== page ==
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The Lancia Stratos is one of the most legendary rally cars of all time. It was devised re-invigorate Lancia’s ailing motorsport efforts, and was the first rally car that was designed as a competition vehicle from the ground up. The Stratos was a purebred rally car, and was by all accounts an awful road car. It had brutal performance, zero rear visibility, and a very uncomfortable cabin thanks to its tiny size. Homologation rules dictated that 400 road cars had to be built, but Lancia wanted to go rallying sooner than that could be achieved. When officials turned up at the factory to inspect the 400 cars, they were initially shown 200. Then, they went for lunch and returned to inspect the other 200. These were the same cars that they had inspected before lunch, which had been parked in a different place and order.

The Stratos was a tiny car, weighing around 2000 lbs. The engine chosen to power it was a Ferrari V6 sourced from the Dino. Enzo Ferrari was wary of releasing the engines for Lancia’s use, but the brutality of the Stratos convinced him that the road-going versions would be no competition at all to his luxurious GT cars. Road-going versions had 190 horsepower, while in competition trim they had 275-320. Two closed-circuit racing versions were also built and turbocharged up to 560 terrifying horsepower.

If the Stratos had an Achilles heel, it was transmission failure during competition. In spite of this issue, Sandro Munari and Bjorn Waldegard piloted the Stratos to victory in the 1974, ‘75, and ‘76 WRC seasons. In total the Stratos won 18 WRC rallies, and was the last car to win an event using rear wheel drive. Despite the competition brilliance, dealers found it difficult to shift road-going models due to their scary performance and terrible ergonomics. Underappreciated in their time, the road cars now sell for upwards of $500,000.

Published @Whippstagram on Instagram, March 16th 2016.

Rally Legend: Lancia Stratos

The 2CV is a Masterpiece in Minimalism

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The Citroën 2CV was designed in the 1930s for French farmers who relied on horse drawn carts for travel. The little car was tasked with carrying four small farmers and 110 lbs of their produce to market at 30 mph, over muddy, unpaved roads. It was supposed to do this while maintaining 78(!) mpg. It was given long suspension travel for carrying eggs through ploughed fields and simple stamped body panels to keep costs down. It had wipers whose speed depended on the engines revs and were hand cranked when the car was standing still. By 1939, the 2CV was ready to launch at the Paris Motor Show. Then World War II broke out.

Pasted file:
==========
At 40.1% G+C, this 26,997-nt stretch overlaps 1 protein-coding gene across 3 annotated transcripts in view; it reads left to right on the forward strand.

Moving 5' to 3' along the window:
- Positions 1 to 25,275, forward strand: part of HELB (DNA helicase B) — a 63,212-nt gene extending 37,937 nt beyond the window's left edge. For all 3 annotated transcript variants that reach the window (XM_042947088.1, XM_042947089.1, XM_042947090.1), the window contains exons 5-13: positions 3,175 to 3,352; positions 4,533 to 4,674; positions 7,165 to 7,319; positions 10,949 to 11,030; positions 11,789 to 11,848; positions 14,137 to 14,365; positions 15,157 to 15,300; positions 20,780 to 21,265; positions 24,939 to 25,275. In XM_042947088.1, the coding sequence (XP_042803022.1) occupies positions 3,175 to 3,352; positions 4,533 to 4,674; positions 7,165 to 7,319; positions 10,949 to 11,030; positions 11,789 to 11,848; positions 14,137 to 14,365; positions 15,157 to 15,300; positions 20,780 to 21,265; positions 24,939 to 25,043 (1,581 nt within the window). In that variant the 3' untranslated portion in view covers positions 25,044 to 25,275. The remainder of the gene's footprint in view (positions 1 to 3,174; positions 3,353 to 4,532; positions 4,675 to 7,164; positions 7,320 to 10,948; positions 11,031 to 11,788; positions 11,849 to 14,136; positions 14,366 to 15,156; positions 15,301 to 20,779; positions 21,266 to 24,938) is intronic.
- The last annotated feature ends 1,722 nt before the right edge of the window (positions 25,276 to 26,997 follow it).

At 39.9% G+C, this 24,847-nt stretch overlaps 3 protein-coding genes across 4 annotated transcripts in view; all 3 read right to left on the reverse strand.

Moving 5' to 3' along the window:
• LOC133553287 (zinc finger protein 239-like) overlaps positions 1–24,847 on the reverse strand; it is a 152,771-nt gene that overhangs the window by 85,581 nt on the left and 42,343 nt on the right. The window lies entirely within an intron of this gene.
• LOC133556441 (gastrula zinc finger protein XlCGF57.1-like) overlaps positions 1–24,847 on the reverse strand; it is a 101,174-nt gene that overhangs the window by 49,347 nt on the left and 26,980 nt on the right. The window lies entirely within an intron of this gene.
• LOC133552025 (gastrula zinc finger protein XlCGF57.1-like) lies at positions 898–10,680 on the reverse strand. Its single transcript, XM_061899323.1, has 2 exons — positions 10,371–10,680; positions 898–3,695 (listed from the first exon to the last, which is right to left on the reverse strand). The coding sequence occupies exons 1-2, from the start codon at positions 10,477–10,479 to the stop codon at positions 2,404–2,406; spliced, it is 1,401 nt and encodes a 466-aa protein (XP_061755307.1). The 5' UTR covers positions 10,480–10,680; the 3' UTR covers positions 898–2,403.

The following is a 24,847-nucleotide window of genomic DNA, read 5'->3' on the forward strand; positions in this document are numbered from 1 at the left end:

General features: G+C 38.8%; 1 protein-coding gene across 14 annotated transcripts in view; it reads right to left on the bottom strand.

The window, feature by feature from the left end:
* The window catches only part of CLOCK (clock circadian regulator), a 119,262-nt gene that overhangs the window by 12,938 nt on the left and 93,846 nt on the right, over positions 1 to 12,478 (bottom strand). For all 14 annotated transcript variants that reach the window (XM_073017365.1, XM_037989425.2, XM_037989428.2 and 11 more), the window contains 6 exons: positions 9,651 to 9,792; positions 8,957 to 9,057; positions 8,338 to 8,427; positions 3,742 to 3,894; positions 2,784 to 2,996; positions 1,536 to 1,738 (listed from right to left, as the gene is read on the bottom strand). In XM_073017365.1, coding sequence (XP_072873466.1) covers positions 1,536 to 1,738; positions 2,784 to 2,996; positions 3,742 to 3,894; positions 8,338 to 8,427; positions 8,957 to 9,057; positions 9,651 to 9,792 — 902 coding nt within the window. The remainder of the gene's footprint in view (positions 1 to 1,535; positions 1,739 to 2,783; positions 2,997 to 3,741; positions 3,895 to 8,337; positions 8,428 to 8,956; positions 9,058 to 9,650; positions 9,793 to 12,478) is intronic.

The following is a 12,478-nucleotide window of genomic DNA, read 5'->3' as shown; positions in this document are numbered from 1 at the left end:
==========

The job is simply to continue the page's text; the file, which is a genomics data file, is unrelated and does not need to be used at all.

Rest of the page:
With France occupied by Germany, Citroën’s staff were worried their creation would be misappropriated by the Nazi industrial war effort. The company’s VP, Pierre-Jules Boulanger, refused to collaborate and actively encouraged sabotage against the occupiers. To ensure the 2CVs secrecy, Boulanger had several of the prototypes buried around France, one converted into a pickup truck, and the rest destroyed.  Through Boulanger’s cunning the design was successfully hidden, and when World War II ended the public could finally meet the 2CV.

Although it was initially laughed at for its tiny engine by the motoring press, the 2CV was a massive hit with buyers. Within a few months of its launch there was a five year waiting list for one, so the car was sold only to the people it was designed for at first. Citroën performed occupation checks on 2CV customers, and preference was given to doctors, midwifes, priests, and farmers, who loved it for its mountain goat-like ability to go anywhere (very slowly) and its endless adaptability. 2CVs have been pickup trucks, four door saloons, cargo vans, and literal globe-spanning offroaders. It’s a masterpiece in minimalism.

Posted @Whippstagram on Instagram, March 9th 2016.

The 2CV is a Masterpiece in Minimalism

Racing Road Car: F1 GTR

wp-1456977585881.jpgWhen the McLaren F1 GTR debuted in 1995, it was the result of racing teams badgering Gordon Murray to let them compete using his road-going masterpiece. Original GTRs were very similar to the road cars and shared the majority of their parts. Carbon brakes, ducting, a roll cage and an adjustable wing were added, but apart from that the F1 GTR was shockingly similar to the F1. It used the same engine and gearbox as the road car to win the 1995 running of the 24 Hours of Le Mans against prototypes designed and built for that very race.

By 1997, the big boys were tired of their purpose-built racers losing to a road car. Porsche had done well with the 911 GT1 the previous year, and Mercedes was about to introduce the CLK GTR. The elegant ‘Long Tail’ body shape was designed to increase aerodynamic downforce, allowing the car to corner at higher speeds. The engine was tinkered with and the road car’s gearbox was axed in favour of a sequential six-speed. McLaren was forced to build 3 road-going versions of the GTR Long Tail. Imagine that on the high street.

I chose to post this GTR Long Tail because its livery makes it look like it has a moustache, and I like that. It’s chassis #19R, and was used as McLaren’s competition development mule before being sold to private interests. It was raced in one form or another from 1997-2001, and is 1/10 GTR Long Tails ever built. As such, it’s worth $12 million. It’s very special indeed.

Posted @Whippstagram on Instagram, March 2nd 2015.

Racing Road Car: F1 GTR